Here Are 3 Hot Things to Know About Stocks Right Now
- The Dow Jones Industrial Average rose to a record intraday high on Wednesday before pulling back. The blue-chip index has closed higher for four consecutive sessions.
- The U.S. private sector added 230,000 jobs in September, according to Automatic Data Processing Inc., beating estimates.
- General Motors Co. (GM) was up 3% after Honda Motor Co. (HMC) said it would invest $2 billion over the next 12 years to fund and develop a purpose-built autonomous vehicle for Cruise, GM's autonomous vehicle arm.
Make Money on Closed-End Mutual Funds. TheStreet's Robert Powell hosts an all-star panel of experts who explain everything you need to know on closed-end mutual funds, an often-overlooked investment class. Click here to register and watch for free.
Wall Street Overview
Stocks ended modestly higher on Wednesday, Oct. 3 after a surge in 10-year treasury yields sparked a retreat from earlier highs. Yields on the benchmark note surged as high as 3.17% before trimming their gains. The Dow Jones Industrial Average managed another record close, after earlier reaching an all-time intraday high of 26,951.81 on a strong jobs report. Ivestors also kept an eye on developments in Italy's budget crisis and the fate of the newly revamped trade agreement among the U.S., Canada and Mexico.
Federal Reserve Chairman Jerome Powell told the National Association for Business Economics on Tuesday, Oct. 2, that the domestic outlook was "remarkably positive" thanks in part to the "historically rare" combination of low unemployment and tepid inflation.
"This forecast is not too good to be true," Powell insisted, but is rather a "testament to the fact that we remain in extraordinary times. These developments amount to a better world for households and businesses which no longer experience or even fear the scourge of high and volatile inflation."
The Dow Jones Industrial Average rose 54.45 points, or 0.2%, to 26,828.39. The S&P 500 rose 0.07%, while the Nasdaq was up 0.3%, down from earlier gains. Intel Corp. (INTC) , Caterpillar Inc. (CAT) and Boeing Co. (BA) rose the most on the Dow.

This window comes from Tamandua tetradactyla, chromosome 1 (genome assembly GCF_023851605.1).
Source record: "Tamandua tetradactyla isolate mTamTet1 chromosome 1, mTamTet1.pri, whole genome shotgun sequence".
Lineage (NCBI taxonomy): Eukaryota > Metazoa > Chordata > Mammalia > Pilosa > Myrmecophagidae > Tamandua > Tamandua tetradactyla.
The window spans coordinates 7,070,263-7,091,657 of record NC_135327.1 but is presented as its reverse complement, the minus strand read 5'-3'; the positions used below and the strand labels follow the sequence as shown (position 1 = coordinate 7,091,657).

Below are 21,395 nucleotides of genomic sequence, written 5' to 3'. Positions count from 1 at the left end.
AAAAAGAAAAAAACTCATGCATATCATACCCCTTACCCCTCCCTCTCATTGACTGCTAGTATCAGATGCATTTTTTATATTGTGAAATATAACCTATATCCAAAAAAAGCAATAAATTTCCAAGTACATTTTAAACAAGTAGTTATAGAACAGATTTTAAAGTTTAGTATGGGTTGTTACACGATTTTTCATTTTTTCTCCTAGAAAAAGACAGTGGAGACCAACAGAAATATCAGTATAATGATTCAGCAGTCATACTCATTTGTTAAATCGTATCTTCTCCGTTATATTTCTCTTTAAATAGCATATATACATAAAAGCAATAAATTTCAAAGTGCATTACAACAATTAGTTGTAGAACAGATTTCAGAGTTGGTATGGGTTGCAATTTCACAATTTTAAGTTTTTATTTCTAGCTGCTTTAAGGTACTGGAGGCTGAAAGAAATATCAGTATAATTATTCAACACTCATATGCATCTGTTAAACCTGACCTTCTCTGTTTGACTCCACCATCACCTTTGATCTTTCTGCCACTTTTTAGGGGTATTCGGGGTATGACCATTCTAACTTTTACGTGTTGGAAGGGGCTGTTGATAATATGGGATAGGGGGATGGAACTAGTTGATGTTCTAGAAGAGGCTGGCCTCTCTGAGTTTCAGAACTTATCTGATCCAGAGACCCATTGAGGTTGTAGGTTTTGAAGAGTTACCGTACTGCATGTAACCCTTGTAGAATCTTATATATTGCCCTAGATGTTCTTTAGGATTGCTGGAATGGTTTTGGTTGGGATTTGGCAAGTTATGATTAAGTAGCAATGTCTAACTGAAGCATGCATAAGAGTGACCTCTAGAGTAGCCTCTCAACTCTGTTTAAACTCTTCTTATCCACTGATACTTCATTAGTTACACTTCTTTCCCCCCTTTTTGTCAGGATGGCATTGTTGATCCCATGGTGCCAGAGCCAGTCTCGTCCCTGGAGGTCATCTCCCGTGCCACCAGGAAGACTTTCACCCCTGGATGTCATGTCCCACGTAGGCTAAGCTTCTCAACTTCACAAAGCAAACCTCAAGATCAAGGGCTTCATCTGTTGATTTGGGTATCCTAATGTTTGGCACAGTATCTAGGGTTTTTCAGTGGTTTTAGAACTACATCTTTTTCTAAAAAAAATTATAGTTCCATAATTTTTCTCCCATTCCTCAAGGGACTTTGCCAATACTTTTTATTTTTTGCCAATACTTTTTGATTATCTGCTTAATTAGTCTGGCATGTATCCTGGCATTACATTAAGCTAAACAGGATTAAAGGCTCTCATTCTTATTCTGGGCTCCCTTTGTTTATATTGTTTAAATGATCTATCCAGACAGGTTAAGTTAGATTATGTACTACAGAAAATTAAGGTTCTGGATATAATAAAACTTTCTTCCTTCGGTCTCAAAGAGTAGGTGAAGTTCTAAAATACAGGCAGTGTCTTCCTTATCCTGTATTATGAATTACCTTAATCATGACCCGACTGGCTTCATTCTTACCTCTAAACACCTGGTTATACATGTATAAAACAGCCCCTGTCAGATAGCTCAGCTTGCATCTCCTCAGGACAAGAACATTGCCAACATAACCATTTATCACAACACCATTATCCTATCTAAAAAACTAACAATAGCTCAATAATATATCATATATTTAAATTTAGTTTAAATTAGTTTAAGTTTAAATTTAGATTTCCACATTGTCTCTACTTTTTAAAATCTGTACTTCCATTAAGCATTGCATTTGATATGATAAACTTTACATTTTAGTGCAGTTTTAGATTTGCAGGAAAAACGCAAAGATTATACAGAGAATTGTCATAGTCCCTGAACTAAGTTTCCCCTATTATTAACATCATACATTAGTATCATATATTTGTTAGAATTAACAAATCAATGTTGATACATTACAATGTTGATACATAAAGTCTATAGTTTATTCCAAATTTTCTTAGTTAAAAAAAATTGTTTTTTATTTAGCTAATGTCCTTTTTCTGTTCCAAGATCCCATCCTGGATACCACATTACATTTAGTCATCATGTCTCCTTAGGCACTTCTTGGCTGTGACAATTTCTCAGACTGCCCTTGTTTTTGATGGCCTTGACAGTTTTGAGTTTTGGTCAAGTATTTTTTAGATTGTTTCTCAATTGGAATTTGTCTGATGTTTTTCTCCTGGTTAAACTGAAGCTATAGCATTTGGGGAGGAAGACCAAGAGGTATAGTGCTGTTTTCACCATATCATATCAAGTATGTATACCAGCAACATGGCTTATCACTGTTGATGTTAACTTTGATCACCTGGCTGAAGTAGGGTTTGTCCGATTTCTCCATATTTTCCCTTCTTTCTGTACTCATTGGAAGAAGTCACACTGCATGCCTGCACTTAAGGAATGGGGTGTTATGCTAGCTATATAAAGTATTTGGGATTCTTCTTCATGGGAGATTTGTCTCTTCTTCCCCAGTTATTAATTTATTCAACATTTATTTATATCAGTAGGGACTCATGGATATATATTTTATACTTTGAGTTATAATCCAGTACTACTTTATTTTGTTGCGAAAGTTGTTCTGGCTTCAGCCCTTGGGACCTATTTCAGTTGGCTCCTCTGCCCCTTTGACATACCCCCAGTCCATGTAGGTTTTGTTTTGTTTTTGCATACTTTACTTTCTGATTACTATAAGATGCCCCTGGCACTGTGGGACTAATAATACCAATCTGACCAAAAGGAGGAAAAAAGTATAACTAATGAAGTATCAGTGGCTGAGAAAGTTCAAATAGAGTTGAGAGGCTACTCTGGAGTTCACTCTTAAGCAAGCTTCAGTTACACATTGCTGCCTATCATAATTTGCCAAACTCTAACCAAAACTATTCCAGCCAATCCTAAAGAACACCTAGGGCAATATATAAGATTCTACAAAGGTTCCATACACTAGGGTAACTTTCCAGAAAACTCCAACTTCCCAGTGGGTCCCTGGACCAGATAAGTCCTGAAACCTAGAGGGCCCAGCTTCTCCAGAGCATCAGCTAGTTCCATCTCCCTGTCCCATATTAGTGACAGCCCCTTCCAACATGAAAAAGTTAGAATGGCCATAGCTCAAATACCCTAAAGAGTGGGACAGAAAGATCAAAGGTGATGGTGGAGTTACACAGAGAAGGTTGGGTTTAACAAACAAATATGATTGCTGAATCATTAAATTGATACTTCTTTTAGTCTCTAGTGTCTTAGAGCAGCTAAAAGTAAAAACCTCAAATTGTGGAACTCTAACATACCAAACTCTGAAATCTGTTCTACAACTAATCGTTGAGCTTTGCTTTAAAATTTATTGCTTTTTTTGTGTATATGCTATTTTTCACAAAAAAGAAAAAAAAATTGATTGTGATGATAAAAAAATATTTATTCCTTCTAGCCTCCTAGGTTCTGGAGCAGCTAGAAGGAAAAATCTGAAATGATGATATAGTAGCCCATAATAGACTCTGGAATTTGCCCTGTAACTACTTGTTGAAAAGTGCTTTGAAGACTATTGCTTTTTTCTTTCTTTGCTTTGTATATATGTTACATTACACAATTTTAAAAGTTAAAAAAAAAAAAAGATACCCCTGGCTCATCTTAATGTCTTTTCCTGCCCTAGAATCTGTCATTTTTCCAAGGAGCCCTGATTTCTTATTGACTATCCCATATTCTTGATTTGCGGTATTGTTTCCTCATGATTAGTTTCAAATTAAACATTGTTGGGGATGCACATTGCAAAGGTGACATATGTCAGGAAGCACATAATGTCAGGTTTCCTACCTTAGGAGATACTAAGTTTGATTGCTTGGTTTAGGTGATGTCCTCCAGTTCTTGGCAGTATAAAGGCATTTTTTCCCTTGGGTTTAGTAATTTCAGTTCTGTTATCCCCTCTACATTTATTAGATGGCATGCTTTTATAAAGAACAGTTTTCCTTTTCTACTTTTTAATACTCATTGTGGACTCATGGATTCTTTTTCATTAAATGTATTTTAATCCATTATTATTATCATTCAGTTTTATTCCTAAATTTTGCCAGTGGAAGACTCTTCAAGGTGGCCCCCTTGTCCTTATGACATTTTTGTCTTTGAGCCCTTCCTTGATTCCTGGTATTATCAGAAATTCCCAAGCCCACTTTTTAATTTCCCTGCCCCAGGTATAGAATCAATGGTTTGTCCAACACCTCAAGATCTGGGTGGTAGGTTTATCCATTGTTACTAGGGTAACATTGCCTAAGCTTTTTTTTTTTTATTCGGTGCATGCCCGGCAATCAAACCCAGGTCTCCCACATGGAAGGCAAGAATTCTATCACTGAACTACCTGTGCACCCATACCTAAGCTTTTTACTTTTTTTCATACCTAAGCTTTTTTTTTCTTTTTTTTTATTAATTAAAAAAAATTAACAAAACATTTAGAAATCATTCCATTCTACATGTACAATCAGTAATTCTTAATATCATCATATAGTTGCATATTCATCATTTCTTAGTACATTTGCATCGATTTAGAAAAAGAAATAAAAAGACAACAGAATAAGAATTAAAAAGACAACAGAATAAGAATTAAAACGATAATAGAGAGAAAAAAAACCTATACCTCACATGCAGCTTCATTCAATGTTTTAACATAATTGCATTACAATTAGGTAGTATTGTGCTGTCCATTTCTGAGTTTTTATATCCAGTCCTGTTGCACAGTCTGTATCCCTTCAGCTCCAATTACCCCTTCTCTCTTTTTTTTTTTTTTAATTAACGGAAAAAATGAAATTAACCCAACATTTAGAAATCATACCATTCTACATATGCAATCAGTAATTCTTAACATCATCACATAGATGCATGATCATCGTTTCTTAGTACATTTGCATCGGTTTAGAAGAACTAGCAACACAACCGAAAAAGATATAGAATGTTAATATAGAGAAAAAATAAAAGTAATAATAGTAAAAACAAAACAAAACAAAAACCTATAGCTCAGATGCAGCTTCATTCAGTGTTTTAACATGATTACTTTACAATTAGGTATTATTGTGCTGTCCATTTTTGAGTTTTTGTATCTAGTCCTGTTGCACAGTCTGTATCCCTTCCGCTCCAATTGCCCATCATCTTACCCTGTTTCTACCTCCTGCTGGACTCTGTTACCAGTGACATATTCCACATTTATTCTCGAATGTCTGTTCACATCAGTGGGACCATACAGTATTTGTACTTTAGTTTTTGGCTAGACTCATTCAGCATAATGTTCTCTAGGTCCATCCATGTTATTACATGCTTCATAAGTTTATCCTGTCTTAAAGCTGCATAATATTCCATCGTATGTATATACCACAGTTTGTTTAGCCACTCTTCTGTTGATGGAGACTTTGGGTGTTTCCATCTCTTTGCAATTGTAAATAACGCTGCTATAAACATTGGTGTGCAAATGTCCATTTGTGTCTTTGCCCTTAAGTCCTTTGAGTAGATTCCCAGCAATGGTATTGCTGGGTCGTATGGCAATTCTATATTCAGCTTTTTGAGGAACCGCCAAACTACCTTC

The Dow ended Tuesday an an all-time closing high of 26,773.94.
The U.S. private sector added 230,000 jobs in September, according to Automatic Data Processing Inc. Economists expected private-sector payrolls to rise by 179,000.
The ADP employment data are a precursor to the official U.S. nonfarm payrolls report, which will be released on Friday, Oct. 5.
Some directors of Tesla Inc. (TSLA) have proposed that James Murdoch, a director at the electric vehicle company and CEO of Twenty-First Century Fox Inc. (FOXA) , should succeed Elon Musk as chairman, The New York Times reported, citing people involved in the board's deliberations.
Murdoch hasn't volunteered for the post nor has he discussed it with any other director. Another person close to the selection process told the Times the board hadn't yet engaged in any "serious" discussions of who should be chairman.
Tesla shares fell 2%.
General Motors Co. (GM) rose 2% after Honda Motor Co. (HMC) said it would invest $2 billion over the next 12 years to fund and develop a purpose-built autonomous vehicle for Cruise, GM's autonomous vehicle arm. Honda will also make a $750 million equity investment in Cruise, bringing the total commitment to $2.75 billion.
J.C. Penney Co. (JCP) named Jill Soltau as CEO and a director, effective Oct. 15. Soltau most recently served as president and CEO of Joann Stores. The stock was up 5%.
Lennar Corp. (LEN) slipped after the homebuilder posted fiscal third-quarter earnings of $1.37 a share, above analysts' forecasts of $1.18. Revenue in the quarter was $5.67 billion, which beat estimates of $5.61 billion. Deliveries jumped 66% to 12,613 homes. Shares fell 1.4%
Facebook Inc.'s (FB) Instagram suffered a worldwide outage on Wednesday but the photo-sharing app returned to service for most users. On Monday, Instagram announced Adam Mosseri would take over the top position at Instagram, a week after the resignations of the app's co-founders. Shares rose 1.6%.
Upwork Inc. (UPWK) rose 40% to $21.08 in its trading debut Wednesday on the Nasdaq. The software company's initial public offering was priced at $15 a share
Want to Buy $1 Worth of Stock for 90 Cents or Less? Click here to register for a free online video in which TheStreet's retirement expert Robert Powell and an all-star panel. The webinar is sponsored by Nuveen.